Oh no, I did the dreaded your/you're mistake right in your LJ. The shame!
|Date:||July 20th, 2006 06:05 am (UTC)|| |
My grades totally peaked in high school. Once I got to college, they declined and declined and I finally pulled straight As in my last semester. You can still be a cool person without having a stellar GPA, says I.
You wrote a thesis. Shut up.
Did you ever think that maybe you just weren't ready? If it is that important to you (Which I can understand, I think you feel the same way I do about education), I would think about going back in a year or so. I honestly think it is the best way to start grad school, after a taking some time off to regroup and focus. Many of my students who have spent their entire lives in academics are unprepared for the real world and are completely freaked when they start living in it. I see you as someone who can just about handle anything, but who sells himself short way too often. I truly believe that you are more than capable of completing grad school, and as for being a role model, it would certainly be an example of fortitude.
And NONE of my grad students have a sense of humor. Now THAT"S failure!
I think not taking time off did probably contribute to getting burnt out, but I don't know how "important," per se, it is to me anymore. I don't feel like wasting six years of my life when I've started on a pretty good career track already. Until I get tired of this and run off to Hollywood to become a penniless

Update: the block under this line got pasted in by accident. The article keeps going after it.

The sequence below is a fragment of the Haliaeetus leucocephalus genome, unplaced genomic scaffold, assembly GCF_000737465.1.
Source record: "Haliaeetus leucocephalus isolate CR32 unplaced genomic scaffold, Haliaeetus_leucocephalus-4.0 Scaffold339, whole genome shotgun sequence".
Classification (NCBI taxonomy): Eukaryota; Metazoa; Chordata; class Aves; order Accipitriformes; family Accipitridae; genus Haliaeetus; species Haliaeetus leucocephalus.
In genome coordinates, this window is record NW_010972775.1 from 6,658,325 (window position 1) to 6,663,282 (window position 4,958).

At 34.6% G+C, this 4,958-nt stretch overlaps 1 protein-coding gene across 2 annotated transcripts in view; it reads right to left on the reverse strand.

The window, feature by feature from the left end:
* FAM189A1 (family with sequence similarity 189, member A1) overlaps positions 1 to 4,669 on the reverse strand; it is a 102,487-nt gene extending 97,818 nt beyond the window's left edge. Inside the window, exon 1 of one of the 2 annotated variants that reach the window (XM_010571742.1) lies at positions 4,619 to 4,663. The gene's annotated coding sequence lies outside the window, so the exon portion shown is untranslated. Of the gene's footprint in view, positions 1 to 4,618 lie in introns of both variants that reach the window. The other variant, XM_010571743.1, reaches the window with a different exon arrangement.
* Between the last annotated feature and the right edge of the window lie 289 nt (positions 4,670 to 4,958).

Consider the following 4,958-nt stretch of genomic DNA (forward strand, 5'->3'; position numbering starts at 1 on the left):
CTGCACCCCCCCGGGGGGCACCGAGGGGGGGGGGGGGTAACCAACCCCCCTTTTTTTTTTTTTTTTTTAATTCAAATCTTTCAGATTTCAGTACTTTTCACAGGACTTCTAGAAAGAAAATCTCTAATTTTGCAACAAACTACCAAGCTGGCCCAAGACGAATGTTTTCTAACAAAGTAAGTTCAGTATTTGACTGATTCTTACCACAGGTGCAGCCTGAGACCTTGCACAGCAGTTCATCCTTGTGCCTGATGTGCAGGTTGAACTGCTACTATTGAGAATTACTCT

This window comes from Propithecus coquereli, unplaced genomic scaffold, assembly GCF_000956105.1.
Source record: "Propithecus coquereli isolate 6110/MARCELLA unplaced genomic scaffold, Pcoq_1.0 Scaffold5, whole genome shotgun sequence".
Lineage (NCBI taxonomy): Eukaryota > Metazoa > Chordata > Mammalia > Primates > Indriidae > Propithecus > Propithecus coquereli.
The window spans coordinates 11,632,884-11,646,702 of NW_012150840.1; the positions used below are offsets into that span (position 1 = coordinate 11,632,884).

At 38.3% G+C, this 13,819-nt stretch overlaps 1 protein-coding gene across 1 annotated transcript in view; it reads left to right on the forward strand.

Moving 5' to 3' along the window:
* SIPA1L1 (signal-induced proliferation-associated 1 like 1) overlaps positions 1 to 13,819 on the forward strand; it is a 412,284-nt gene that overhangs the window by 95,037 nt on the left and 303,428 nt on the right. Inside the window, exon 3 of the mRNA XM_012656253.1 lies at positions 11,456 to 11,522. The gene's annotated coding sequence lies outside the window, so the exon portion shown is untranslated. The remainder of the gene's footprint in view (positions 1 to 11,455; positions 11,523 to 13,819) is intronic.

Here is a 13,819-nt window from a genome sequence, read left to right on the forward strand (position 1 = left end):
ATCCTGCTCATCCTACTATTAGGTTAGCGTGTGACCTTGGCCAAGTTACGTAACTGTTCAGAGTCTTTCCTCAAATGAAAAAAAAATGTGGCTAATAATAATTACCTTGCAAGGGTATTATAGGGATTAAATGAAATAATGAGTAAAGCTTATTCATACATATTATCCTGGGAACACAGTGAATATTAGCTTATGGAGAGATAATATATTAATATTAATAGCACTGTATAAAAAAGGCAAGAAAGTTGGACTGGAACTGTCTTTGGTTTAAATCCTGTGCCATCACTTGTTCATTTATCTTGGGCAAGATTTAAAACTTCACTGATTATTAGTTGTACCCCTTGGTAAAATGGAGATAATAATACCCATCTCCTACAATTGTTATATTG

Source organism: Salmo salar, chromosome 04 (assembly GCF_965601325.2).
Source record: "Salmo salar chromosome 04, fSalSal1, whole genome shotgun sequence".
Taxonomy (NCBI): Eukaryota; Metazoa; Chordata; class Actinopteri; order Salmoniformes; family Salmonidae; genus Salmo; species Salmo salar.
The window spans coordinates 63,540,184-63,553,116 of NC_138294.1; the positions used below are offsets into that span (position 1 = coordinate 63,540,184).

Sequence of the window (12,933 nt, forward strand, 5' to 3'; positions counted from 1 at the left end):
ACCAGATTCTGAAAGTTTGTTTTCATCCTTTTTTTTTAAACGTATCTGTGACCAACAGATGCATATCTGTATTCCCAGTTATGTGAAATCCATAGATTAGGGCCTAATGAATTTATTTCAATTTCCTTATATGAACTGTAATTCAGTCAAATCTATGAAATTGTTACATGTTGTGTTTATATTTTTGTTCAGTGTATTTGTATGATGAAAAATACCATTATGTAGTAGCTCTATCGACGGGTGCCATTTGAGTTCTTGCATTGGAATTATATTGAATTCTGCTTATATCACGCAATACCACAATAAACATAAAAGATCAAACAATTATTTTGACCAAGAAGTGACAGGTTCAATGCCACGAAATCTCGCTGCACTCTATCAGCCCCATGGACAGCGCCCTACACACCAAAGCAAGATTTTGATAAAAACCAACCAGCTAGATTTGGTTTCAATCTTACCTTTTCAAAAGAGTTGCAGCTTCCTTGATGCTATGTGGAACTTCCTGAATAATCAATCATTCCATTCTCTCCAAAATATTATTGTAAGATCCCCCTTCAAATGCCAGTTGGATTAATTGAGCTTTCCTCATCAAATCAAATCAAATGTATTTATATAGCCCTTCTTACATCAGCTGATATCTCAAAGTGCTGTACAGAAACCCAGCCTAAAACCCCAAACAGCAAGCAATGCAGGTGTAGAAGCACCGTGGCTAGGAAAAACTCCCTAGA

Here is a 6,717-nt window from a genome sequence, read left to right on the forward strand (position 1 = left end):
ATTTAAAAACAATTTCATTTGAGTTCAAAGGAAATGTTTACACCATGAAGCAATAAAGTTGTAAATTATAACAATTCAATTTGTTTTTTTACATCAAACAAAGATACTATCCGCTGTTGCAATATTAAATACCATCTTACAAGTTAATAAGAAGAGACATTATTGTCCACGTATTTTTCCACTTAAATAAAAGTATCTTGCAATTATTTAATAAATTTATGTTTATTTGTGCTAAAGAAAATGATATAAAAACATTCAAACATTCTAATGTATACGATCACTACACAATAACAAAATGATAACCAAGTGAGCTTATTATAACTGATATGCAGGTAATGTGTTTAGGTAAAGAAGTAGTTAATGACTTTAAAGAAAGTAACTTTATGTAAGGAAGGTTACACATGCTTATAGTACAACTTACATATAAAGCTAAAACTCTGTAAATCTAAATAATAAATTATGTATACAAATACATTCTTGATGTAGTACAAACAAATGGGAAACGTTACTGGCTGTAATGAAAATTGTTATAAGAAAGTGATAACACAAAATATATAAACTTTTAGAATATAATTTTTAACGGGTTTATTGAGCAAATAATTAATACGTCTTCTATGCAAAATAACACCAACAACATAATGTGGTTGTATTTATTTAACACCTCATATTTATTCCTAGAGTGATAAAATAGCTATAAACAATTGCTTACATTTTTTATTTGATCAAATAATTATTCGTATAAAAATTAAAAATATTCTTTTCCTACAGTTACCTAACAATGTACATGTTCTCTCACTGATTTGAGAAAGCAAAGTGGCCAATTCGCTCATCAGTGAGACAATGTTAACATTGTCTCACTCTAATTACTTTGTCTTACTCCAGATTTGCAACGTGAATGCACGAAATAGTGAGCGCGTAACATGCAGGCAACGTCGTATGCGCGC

sitar player writer.
Dude, you got a Masters and a job in your field. That's awesome! Also, you are universally acknowledged (except by anonymous losers, maybe) as Totally Great. You most certainly are not a failure.
(Also, blee. I hate that feeling, where you're telling someone about something that you ALREADY CRIED OVER, and you shouldn't be crying AGAIN, or feeling shaky and upset, but you totally are and it makes you feel like a loser and like everything is just crap. Blech. It's so frustrating when you just..can't stop being upset and unhappy, even though you shouldn't be anymore. *lots of hugs*, because that feeling really sucks. In that situation, I usually need lots of hugs and a good new recipe to try baking..gives me something to focus on. The last time that happened I baked about eight thousand snickerdoodles. Want one?)
Oh, you nailed that feeling. It was like WHAT THE HELL?
Come over and give me a snickerdoodle and a hug.
Ooh, school confession time! I failed AP English the last quarter (last two quarters?) of senior year in high school and didn't walk at graduation. I made up the English credit during a laughably easy summer school class at Venice High School, which was the first time I lived in LA here at my friend Loren's home.
So we're sort of reversed stories, you and I. And that's okay. We're both awesome!
P.S. Are kibbles and angst the neighbors of gonads and strife?